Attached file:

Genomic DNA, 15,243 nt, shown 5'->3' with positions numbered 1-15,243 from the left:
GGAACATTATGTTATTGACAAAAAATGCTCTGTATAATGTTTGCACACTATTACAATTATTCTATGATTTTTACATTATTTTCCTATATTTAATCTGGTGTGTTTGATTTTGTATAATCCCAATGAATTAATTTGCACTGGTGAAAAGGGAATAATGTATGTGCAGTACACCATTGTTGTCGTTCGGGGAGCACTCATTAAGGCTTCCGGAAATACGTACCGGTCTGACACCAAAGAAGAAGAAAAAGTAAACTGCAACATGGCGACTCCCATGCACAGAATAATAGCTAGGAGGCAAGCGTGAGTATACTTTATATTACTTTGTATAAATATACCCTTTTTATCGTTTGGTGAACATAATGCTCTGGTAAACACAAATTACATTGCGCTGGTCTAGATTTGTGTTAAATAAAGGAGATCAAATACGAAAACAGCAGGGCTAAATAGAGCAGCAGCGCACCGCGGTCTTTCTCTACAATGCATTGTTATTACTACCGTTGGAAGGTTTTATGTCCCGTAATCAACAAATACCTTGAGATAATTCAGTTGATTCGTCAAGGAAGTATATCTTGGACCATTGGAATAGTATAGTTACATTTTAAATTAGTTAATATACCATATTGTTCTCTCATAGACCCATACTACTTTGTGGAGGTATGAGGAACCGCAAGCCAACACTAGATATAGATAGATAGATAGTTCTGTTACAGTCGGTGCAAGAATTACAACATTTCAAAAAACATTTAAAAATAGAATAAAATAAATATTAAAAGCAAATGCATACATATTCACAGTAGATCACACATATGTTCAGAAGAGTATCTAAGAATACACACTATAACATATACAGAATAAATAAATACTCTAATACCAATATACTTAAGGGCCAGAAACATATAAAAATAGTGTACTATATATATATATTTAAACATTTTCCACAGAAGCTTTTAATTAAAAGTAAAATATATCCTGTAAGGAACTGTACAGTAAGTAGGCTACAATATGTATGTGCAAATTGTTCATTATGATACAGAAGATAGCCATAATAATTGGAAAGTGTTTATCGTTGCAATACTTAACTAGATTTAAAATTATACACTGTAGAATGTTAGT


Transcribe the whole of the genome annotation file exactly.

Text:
Genomic DNA, 15,243 nt, shown 5'->3' with positions numbered 1-15,243 from the left:
GGAACATTATGTTATTGACAAAAAATGCTCTGTATAATGTTTGCACACTATTACAATTATTCTATGATTTTTACATTATTTTCCTATATTTAATCTGGTGTGTTTGATTTTGTATAATCCCAATGAATTAATTTGCACTGGTGAAAAGGGAATAATGTATGTGCAGTACACCATTGTTGTCGTTCGGGGAGCACTCATTAAGGCTTCCGGAAATACGTACCGGTCTGACACCAAAGAAGAAGAAAAAGTAAACTGCAACATGGCGACTCCCATGCACAGAATAATAGCTAGGAGGCAAGCGTGAGTATACTTTATATTACTTTGTATAAATATACCCTTTTTATCGTTTGGTGAACATAATGCTCTGGTAAACACAAATTACATTGCGCTGGTCTAGATTTGTGTTAAATAAAGGAGATCAAATACGAAAACAGCAGGGCTAAATAGAGCAGCAGCGCACCGCGGTCTTTCTCTACAATGCATTGTTATTACTACCGTTGGAAGGTTTTATGTCCCGTAATCAACAAATACCTTGAGATAATTCAGTTGATTCGTCAAGGAAGTATATCTTGGACCATTGGAATAGTATAGTTACATTTTAAATTAGTTAATATACCATATTGTTCTCTCATAGACCCATACTACTTTGTGGAGGTATGAGGAACCGCAAGCCAACACTAGATATAGATAGATAGATAGTTCTGTTACAGTCGGTGCAAGAATTACAACATTTCAAAAAACATTTAAAAATAGAATAAAATAAATATTAAAAGCAAATGCATACATATTCACAGTAGATCACACATATGTTCAGAAGAGTATCTAAGAATACACACTATAACATATACAGAATAAATAAATACTCTAATACCAATATACTTAAGGGCCAGAAACATATAAAAATAGTGTACTATATATATATATTTAAACATTTTCCACAGAAGCTTTTAATTAAAAGTAAAATATATCCTGTAAGGAACTGTACAGTAAGTAGGCTACAATATGTATGTGCAAATTGTTCATTATGATACAGAAGATAGCCATAATAATTGGAAAGTGTTTATCGTTGCAATACTTAACTAGATTTAAAATTATACACTGTAGAATGTTAGT